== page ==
• Periductal mastitis – this is a condition in which there is inflammation and infection in the ducts around your nipple. You may be more at risk of this if you smoke.
  • Fat necrosis – these are firm lumps that develop when an area of fatty breast tissue becomes inflamed and its blood supply is disrupted. This may be the result of a bruise or injury to your breast. These can sometimes be difficult to diagnose but they are benign and you won’t usually need treatment.
     

If you're pregnant

If you're pregnant, one of the first changes you may notice is that your breasts feel different. This is caused by an increase in progesterone (one of the female hormones) and growth of your milk ducts.

It’s possible that your breasts will feel sore or tender, and they may increase in size. Sometimes benign breast lumps can develop or enlarge during pregnancy, and these may include a:

  • cyst
  • fibroadenoma
  • milk-filled cyst (galactocoele)

Breast cancer is rare during pregnancy but if you're aware of a definite, localised lump or have any symptoms that you’re concerned about, see your GP.

Diagnosis of benign breast lumps

Your GP will ask you about your symptoms and examine you. It’s possible that your GP will ask you to come back for another appointment after a couple of weeks – this is because some lumps go away as your menstrual cycle progresses.

If you have a breast lump, you will usually need to have further tests. Your GP may refer you to a doctor at a hospital or specialist breast clinic to have these. The tests you need will depend on your symptoms and age. Commonly used tests are listed below.

  • Mammogram – this is an X-ray of your breast.
  • Ultrasound – this uses sound waves to produce an image of the inside of your breast.
  • Fine needle aspiration or core biopsy – your doctor will use a needle to take a sample of cells from your breast, which is then sent to a laboratory to be tested.
     

Treatment of benign breast lumps

You won't usually need treatment for small fibroadenomas, hyperplasias or lipomas unless they are causing symptoms. Fat necrosis lumps tend to disappear without treatment. However, you may need treatment for other types of benign breast lump.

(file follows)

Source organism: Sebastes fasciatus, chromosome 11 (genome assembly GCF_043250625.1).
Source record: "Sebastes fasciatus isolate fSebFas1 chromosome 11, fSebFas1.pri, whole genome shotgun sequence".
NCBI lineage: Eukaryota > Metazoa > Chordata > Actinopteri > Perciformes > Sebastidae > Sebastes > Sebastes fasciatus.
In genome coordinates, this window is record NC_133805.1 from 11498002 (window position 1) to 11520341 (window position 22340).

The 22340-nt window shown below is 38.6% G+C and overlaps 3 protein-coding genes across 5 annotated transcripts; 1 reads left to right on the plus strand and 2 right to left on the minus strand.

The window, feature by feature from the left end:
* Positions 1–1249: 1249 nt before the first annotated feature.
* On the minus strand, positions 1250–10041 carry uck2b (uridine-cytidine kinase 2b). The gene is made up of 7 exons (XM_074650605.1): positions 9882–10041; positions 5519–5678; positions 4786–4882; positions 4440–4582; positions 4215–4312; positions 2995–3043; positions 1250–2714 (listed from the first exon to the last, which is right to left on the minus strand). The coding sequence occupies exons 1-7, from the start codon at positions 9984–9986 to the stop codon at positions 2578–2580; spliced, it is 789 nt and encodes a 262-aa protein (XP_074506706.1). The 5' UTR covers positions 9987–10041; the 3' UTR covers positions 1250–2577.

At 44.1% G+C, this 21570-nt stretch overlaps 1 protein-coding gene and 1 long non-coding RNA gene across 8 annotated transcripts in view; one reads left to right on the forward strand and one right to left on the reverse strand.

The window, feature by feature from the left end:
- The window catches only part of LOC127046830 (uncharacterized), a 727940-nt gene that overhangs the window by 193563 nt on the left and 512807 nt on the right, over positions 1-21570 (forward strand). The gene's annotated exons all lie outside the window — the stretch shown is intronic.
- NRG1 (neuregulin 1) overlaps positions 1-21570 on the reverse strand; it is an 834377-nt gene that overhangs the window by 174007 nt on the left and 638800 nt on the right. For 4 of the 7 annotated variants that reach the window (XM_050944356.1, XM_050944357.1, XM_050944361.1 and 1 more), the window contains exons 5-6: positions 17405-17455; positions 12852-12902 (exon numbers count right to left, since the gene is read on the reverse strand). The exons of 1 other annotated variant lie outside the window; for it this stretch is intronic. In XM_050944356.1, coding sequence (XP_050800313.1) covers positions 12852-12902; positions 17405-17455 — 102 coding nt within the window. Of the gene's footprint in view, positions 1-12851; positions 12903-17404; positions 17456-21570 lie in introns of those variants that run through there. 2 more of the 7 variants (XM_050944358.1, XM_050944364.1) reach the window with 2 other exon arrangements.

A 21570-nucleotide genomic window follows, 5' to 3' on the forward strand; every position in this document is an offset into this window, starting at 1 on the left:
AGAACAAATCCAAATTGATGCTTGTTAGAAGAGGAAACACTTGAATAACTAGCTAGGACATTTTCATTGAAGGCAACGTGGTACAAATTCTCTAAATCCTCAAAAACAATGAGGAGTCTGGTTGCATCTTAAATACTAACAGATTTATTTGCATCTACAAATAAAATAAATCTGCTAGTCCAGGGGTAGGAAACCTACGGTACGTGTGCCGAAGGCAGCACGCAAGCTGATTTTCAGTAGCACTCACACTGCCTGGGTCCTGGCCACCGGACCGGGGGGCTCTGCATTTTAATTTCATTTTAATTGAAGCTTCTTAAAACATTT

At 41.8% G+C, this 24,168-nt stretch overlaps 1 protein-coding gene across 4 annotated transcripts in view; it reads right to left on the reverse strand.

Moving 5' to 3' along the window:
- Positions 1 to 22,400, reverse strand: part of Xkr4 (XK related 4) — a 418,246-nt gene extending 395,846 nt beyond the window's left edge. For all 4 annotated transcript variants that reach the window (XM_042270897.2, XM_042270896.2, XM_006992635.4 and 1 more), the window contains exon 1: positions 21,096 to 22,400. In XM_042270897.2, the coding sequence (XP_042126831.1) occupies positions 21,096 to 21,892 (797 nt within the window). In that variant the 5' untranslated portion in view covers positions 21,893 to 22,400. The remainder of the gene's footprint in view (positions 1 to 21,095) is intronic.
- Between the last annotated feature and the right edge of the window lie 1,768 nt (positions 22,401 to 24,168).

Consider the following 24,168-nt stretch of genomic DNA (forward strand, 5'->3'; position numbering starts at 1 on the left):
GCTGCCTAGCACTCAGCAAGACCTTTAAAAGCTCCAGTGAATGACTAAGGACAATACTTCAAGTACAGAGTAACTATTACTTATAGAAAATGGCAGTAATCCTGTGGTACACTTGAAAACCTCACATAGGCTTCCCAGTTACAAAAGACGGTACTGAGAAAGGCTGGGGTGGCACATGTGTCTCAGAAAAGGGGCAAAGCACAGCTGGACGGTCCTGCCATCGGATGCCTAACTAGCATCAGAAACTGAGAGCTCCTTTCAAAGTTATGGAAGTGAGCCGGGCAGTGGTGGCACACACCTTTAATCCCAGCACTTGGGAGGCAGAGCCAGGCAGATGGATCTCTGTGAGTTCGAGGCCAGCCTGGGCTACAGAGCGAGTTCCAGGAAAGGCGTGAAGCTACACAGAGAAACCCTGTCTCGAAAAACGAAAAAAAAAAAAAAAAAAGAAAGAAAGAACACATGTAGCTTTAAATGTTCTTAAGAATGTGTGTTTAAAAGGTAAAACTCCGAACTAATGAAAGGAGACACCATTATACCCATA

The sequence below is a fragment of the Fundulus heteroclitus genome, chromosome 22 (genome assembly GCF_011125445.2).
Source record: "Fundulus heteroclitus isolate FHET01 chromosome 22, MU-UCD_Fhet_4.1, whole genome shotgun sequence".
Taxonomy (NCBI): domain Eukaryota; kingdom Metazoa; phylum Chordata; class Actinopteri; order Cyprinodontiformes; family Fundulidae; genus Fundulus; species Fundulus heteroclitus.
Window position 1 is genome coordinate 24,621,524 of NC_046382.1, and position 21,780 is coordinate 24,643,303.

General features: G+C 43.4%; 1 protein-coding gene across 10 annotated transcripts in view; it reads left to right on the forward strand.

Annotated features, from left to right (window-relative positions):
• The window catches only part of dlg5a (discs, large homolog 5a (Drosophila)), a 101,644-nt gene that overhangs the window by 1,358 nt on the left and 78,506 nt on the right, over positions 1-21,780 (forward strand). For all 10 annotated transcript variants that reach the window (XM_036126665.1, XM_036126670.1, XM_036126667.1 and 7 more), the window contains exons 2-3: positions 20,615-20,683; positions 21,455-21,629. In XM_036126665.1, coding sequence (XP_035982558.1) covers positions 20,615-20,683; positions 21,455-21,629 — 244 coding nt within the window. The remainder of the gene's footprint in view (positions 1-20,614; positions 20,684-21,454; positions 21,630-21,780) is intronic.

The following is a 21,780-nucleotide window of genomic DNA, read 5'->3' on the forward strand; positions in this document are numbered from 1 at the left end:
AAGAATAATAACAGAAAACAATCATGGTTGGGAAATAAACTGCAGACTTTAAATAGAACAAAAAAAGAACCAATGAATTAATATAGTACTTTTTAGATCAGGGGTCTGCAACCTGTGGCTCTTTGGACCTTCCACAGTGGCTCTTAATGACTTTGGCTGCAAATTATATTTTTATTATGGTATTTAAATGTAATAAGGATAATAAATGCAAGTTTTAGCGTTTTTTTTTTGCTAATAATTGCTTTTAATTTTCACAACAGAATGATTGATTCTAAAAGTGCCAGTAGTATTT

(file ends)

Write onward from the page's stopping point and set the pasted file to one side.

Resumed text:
If you have a cyst, it can be drained (aspirated) with a needle and you won't usually need further treatment.

Larger breast lumps are usually removed to prevent them getting any bigger, as are Phyllodes tumours.

If you have an abscess or other infection, you will probably be given antibiotics. You may also need to have your abscess drained through a small incision (cut).

Your doctor can give you advice about which treatment is most suitable for you.

Self-help

There isn't much reliable evidence about whether lifestyle and diet changes will increase or decrease your chance of getting a benign breast lump. However, in the long-term, you can reduce your risk of certain diseases, including some cancers, by:

  • eating a healthy, balanced diet
  • doing regular physical activity
  • not drinking alcohol excessively
  • not smoking
  • maintaining a healthy weight
  • breastfeeding if you have a baby

 

Produced by Polly Kerr, Bupa Health Information Team, August 2013.

Find out more about our health editors

 

For answers to frequently asked questions on this topic, see FAQs.

For sources and links to further information, see Resources.

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  • This information was published by Bupa's Health Information Team and is based on reputable sources of medical evidence. It has been reviewed by appropriate medical or clinical professionals. Photos are only for illustrative purposes and do not reflect every presentation of a condition. The content is intended only for general information and does not replace the need for personal advice from a qualified health professional. For more details on how we produce our content and its sources, visit the about our health information page.